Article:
Last year at this time the Federal Energy Regulatory Commission (FERC) issued its latest round of orders initiating rate investigations under Section 5 of the Natural Gas Act, a practice it began in 2009. Companies investigated last year included Tuscarora Gas Transmission, Columbia Gulf, Iroquois Gas Transmission, and Empire Pipeline. In each case, the company under investigation settled with FERC and its respective shippers — some with dramatically lower rates (e.g., 37% lower for some segments of Empire Pipeline’s system). Therefore, in some cases, these companies saw appreciable revenue stream declines (see our Insights, The Results Are In – And the Rate Investigation Winner Is…). The looming question that companies attempt to figure out this time of year is: If FERC initiates a rate investigation, will my company be a target? But what are the leading indicators? How can a company spot the risk factors that may indicate an impending case?
Typically, FERC initiates these investigations following a screening process that begins at FERC in the Office of Administrative Litigation (OAL). During this screening process, OAL staff takes several months to evaluate whether major and non-major interstate pipelines may be over-recovering, based on a painstaking manual assembly of annual Form-2 financial data — and presumably state tax data — necessary to determine a return on equity (ROE). Following this screening process, OAL staff makes recommendations to the Office of Energy Market Regulation that conducts its own evaluation process, which is not as well understood, to select the pipelines it will recommend to the Commission for investigation.
What is considered “too high,” or potentially “unjust and unreasonable?” FERC establishes a range of ROEs by relying upon an analysis of proxy companies using FERC’s discounted cashflow model of rate calculations. In theory, if FERC has indicated that a reasonable ROE range is between 9% and 12%, then an ROE value greater than 12% could increase a company’s risk of being subjected to a FERC rate investigation. But practically speaking, the median ROE for companies brought in for rate investigations is 19%.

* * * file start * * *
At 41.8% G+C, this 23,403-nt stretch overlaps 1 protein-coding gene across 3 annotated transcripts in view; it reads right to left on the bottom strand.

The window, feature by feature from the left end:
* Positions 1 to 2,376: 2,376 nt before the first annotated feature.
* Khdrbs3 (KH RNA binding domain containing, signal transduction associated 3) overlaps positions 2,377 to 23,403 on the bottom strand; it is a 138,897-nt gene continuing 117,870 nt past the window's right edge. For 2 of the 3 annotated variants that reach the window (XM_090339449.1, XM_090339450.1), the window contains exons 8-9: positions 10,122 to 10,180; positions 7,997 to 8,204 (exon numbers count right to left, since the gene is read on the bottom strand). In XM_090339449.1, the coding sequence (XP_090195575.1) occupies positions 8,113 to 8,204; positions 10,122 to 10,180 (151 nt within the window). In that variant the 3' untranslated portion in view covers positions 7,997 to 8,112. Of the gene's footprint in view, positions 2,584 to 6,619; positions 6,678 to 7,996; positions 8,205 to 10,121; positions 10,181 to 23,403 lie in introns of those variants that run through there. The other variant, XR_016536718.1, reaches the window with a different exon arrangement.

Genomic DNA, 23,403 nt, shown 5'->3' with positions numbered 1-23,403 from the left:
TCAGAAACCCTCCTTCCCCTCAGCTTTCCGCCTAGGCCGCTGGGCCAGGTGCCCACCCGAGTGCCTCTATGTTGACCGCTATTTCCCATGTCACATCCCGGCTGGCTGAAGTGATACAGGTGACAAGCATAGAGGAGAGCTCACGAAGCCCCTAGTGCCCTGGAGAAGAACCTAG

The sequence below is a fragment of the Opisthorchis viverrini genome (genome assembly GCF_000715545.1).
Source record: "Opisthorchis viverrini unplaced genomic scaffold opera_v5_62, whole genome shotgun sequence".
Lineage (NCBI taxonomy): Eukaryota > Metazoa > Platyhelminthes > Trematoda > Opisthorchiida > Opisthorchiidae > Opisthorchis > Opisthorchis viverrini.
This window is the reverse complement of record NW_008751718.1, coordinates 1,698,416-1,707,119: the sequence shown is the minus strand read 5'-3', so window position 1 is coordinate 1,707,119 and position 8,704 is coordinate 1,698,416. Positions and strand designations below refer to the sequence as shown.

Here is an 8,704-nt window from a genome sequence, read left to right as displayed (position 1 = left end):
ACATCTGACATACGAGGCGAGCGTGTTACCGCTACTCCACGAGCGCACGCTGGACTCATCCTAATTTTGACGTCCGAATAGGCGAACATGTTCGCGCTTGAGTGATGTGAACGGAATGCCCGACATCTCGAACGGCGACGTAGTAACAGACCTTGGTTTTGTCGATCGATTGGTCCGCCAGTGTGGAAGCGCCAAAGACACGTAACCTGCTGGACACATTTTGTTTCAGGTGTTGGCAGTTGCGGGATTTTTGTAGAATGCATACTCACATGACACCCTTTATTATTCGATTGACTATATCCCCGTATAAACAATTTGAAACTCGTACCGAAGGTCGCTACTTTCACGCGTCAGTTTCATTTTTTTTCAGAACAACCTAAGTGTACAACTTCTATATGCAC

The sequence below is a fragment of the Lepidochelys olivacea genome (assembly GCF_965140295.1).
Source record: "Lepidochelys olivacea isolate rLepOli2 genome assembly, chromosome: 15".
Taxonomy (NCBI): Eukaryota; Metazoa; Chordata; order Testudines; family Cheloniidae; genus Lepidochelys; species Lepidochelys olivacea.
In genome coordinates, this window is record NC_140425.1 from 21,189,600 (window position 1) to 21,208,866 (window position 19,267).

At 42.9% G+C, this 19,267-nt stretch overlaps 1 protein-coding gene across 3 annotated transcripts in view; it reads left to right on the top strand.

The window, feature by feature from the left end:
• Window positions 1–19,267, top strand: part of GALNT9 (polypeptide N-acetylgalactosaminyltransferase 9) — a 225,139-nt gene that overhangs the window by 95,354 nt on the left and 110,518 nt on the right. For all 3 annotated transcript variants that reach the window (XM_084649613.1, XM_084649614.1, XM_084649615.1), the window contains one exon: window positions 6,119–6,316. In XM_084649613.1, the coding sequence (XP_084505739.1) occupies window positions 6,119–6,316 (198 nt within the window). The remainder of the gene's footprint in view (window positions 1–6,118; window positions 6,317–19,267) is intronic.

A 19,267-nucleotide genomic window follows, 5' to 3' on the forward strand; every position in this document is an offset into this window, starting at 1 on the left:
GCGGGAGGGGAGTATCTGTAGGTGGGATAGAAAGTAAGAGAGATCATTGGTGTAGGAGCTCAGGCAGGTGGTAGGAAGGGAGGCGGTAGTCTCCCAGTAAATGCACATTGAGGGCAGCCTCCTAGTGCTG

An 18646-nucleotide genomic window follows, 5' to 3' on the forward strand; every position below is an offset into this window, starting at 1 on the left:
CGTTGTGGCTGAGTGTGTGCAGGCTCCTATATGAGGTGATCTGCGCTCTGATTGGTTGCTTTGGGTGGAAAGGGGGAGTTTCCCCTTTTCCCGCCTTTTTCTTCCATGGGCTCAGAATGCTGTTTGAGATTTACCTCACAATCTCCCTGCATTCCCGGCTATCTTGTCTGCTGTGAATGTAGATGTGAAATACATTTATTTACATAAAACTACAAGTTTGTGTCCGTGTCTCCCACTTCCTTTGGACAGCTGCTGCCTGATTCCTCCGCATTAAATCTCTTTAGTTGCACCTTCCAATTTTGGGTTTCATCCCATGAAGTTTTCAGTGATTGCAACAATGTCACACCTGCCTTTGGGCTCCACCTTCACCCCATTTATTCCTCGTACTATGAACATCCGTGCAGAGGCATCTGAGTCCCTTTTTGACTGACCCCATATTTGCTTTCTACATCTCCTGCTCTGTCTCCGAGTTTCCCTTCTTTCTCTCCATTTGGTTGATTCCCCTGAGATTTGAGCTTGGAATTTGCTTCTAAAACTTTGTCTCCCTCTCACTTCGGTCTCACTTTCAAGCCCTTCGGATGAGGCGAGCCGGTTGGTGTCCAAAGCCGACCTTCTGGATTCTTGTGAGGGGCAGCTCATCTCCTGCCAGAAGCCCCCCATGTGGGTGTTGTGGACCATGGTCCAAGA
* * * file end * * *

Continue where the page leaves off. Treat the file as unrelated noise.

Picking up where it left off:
Each new rate investigation spurs the same critiques from pipeline companies regarding defects in FERC’s evaluation process and its underlying methodology, which lead, in their viewpoint, to inaccurate ROE calculations. For starters, FERC’s ROE calculations are based on stale inputs; that is, the Form-2 financials are typically one-year out-of-date. Oftentimes, the disparity between the company’s and FERC’s ROE calculations arises because a company has additional context for the values reported to the FERC. Company studies, particularly those for non-major pipelines, incorporate actual debt to equity ratios (as opposed to the 50/50 ratio assumed by the FERC staff). Companies may also provide adjustments to revenues and other rate components that result in a much different (and sometimes much lower) ROE and revenue snapshot compared to the FERC staff’s evaluation.
But aside from company-specific information, which is not available to FERC during its screening process, does FERC have access to other data sources that might make its own calculations closer to those the company provides? Yes. One topic commonly litigated in rate investigations includes the impact on revenue of impending contract roll-offs and turnback of maximum recourse rate contracts. Other negotiated rates contracts that are set to expire could also be analyzed in order to make revenue adjustments. And should the negotiations for renewal be ongoing, the company is required to update FERC once negotiations are finalized. Nearly all of this data is reported to FERC, albeit in varied, difficult to consume formats, and could be analyzed.
Will the Trump administration have any impact on the Commission’s interest in assuring pipelines are more routinely held accountable for potentially unjust and unreasonable rates? We will see. But there is no need to wait to begin analyzing the risk factors that drive whether a company will be investigated. LawIQ’s Platform includes all of the essential ingredients to spot the pipelines at risk: pipeline financial data, contract terms, and, now, the negotiated rates. What’s more, our Platform includes ROE calculations for many pipelines based upon the same methodology utilized by FERC.